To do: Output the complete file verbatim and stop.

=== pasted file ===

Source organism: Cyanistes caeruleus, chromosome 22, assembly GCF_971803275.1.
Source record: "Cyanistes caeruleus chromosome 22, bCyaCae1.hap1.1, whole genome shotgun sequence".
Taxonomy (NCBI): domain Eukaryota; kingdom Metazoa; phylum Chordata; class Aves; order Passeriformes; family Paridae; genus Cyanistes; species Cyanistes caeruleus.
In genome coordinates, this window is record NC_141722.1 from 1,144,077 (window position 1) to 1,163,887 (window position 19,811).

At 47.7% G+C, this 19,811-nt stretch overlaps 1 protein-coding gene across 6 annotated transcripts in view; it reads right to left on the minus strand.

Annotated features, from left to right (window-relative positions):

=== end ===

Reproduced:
Source organism: Cyanistes caeruleus, chromosome 22, assembly GCF_971803275.1.
Source record: "Cyanistes caeruleus chromosome 22, bCyaCae1.hap1.1, whole genome shotgun sequence".
Taxonomy (NCBI): domain Eukaryota; kingdom Metazoa; phylum Chordata; class Aves; order Passeriformes; family Paridae; genus Cyanistes; species Cyanistes caeruleus.
In genome coordinates, this window is record NC_141722.1 from 1,144,077 (window position 1) to 1,163,887 (window position 19,811).

At 47.7% G+C, this 19,811-nt stretch overlaps 1 protein-coding gene across 6 annotated transcripts in view; it reads right to left on the minus strand.

Annotated features, from left to right (window-relative positions):